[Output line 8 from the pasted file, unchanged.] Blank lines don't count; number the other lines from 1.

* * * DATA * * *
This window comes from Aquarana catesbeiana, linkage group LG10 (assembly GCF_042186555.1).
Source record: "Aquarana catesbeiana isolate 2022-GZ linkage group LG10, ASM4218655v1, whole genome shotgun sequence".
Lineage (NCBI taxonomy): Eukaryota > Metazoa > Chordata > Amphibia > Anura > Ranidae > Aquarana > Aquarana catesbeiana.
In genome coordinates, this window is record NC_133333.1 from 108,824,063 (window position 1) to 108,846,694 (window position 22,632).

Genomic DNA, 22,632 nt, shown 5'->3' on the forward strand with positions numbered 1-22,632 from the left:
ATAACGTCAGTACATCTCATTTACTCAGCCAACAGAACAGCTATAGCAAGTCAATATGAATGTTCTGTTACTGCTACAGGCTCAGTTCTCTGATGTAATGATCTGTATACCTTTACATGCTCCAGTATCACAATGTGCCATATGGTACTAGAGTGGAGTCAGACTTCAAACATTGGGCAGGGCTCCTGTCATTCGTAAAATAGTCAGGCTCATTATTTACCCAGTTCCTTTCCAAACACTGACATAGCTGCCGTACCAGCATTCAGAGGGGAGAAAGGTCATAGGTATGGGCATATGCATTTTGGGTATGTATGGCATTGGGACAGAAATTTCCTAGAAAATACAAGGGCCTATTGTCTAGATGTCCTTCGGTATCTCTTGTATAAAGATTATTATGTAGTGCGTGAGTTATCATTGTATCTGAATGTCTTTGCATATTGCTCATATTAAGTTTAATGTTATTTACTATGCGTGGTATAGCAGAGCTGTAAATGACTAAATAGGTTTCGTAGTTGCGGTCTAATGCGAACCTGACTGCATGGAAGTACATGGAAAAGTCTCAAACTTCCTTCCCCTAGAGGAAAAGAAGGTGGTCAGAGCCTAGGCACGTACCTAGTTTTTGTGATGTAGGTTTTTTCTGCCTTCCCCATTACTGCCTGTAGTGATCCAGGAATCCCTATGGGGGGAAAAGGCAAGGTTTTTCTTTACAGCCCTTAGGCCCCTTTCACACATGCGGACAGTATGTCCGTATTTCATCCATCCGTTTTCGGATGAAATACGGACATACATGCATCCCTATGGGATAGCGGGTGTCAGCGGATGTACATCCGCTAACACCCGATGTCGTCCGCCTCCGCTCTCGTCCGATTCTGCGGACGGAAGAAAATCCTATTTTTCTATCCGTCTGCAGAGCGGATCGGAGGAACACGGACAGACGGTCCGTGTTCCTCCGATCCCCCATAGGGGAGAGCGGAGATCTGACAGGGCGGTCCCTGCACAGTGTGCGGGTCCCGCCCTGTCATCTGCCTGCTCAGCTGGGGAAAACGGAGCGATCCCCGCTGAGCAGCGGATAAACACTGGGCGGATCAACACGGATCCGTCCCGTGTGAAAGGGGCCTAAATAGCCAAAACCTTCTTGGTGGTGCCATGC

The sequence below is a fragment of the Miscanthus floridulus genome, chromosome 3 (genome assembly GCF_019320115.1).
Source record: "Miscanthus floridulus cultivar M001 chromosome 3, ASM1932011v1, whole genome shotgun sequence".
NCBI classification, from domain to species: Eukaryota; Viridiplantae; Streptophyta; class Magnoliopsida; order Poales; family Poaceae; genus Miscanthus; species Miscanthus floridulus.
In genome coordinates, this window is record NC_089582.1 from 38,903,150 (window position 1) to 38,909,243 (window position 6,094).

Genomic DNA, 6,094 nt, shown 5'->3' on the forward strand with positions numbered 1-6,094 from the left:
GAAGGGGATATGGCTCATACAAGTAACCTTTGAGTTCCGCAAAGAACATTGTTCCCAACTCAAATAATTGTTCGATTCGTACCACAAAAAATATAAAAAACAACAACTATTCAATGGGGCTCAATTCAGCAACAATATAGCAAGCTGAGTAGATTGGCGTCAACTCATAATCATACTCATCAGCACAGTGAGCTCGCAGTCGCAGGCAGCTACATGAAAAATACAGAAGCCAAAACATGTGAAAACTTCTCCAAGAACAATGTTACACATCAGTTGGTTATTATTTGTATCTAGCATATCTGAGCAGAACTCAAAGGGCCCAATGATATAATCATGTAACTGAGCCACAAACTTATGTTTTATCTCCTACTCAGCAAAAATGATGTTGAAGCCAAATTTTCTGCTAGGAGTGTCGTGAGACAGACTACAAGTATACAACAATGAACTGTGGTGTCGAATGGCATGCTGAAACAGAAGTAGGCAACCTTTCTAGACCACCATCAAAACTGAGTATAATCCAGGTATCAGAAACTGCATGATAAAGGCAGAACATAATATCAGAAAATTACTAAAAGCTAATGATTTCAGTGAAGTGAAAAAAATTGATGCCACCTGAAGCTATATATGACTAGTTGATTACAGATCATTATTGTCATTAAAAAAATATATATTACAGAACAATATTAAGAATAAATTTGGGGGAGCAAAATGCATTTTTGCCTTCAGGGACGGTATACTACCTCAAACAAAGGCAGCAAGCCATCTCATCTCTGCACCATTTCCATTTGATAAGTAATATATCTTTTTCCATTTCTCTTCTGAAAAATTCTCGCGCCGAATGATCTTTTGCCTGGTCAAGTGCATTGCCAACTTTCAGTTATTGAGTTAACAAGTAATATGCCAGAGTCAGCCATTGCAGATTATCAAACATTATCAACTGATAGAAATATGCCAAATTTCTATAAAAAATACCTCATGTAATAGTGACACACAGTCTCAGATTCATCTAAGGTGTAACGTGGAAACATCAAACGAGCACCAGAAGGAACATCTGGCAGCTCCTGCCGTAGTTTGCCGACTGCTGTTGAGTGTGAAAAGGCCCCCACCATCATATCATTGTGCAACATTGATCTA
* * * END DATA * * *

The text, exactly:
Source record: "Miscanthus floridulus cultivar M001 chromosome 3, ASM1932011v1, whole genome shotgun sequence".